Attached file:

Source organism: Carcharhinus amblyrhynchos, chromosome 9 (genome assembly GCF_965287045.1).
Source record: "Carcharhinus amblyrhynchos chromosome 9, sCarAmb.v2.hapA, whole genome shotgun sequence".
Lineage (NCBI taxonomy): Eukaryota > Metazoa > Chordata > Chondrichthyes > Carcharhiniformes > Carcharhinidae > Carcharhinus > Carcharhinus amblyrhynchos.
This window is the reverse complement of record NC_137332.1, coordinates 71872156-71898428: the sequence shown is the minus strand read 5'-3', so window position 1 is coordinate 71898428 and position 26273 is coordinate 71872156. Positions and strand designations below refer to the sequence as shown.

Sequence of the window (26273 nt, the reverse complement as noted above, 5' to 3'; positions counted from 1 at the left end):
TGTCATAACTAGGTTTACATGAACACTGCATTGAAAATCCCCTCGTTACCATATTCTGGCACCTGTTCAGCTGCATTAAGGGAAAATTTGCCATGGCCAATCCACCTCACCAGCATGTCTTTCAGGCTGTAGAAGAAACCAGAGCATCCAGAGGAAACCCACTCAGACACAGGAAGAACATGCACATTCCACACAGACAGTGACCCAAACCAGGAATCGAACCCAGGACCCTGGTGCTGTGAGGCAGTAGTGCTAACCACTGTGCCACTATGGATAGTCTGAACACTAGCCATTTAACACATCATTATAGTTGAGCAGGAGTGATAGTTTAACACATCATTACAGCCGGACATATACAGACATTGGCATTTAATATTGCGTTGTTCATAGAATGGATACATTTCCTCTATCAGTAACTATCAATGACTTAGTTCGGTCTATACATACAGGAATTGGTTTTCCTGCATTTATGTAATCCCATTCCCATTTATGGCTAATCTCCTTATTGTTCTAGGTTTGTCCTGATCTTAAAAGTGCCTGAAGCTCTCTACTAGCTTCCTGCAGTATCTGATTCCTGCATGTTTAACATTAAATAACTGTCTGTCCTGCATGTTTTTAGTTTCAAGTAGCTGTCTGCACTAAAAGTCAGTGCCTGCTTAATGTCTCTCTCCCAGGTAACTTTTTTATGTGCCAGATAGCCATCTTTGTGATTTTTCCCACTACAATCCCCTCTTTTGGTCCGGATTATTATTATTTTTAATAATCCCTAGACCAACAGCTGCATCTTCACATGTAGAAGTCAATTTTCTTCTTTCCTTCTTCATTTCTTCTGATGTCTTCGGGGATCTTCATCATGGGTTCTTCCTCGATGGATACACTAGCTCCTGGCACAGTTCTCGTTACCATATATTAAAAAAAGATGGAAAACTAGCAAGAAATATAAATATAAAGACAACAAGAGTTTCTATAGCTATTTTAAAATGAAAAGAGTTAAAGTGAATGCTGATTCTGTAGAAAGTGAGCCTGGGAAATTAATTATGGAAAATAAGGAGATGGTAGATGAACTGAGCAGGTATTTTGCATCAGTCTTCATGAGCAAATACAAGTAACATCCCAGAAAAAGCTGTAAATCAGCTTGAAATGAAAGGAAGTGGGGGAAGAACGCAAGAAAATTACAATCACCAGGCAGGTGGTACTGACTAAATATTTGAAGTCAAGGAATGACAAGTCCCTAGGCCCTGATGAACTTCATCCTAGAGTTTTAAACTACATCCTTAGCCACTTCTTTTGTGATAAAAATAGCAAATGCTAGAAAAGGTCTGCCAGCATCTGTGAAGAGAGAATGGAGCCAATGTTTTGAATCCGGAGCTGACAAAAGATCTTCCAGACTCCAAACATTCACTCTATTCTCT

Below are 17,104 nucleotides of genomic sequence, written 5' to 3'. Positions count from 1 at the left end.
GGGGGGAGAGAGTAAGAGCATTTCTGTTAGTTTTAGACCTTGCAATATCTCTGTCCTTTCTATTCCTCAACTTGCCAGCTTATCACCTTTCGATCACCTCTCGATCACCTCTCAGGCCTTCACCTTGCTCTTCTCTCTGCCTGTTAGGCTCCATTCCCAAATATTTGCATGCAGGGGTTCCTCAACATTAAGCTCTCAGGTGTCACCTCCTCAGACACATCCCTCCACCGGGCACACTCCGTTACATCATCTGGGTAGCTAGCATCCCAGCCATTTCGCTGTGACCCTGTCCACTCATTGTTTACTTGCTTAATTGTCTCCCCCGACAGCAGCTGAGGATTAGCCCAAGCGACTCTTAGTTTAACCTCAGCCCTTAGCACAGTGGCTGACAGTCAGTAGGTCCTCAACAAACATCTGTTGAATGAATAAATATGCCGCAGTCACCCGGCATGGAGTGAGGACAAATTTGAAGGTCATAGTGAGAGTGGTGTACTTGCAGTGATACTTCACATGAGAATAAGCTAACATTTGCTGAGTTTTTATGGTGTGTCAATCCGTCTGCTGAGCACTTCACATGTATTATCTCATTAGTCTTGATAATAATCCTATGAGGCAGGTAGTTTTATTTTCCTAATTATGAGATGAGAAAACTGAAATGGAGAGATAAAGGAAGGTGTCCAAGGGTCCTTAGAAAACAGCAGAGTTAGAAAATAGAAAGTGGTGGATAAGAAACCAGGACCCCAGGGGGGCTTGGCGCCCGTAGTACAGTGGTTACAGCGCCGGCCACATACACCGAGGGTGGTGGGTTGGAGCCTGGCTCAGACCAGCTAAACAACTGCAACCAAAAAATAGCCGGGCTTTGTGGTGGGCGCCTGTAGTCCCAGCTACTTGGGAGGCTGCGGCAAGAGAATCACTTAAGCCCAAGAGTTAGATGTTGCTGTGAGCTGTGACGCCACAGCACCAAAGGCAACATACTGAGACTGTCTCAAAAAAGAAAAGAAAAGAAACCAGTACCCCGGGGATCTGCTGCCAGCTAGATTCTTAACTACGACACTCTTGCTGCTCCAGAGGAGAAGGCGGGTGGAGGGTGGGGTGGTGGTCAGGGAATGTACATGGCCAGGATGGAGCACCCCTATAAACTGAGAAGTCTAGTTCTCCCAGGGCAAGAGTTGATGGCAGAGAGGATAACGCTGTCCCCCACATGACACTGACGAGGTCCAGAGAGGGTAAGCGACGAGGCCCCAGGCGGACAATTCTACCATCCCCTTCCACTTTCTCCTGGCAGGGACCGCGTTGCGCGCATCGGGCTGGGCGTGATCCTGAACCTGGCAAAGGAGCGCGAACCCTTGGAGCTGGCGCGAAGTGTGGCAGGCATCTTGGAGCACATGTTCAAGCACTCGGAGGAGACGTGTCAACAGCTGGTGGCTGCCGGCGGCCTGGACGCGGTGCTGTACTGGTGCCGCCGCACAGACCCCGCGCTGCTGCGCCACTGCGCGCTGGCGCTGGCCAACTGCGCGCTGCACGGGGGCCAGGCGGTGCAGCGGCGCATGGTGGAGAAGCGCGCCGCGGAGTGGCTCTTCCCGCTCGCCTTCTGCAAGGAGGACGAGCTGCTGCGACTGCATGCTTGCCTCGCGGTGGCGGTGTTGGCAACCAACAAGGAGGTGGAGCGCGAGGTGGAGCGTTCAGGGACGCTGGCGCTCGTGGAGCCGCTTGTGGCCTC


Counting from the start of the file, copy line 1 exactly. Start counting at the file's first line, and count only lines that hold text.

Source organism: Carcharhinus amblyrhynchos, chromosome 9 (genome assembly GCF_965287045.1).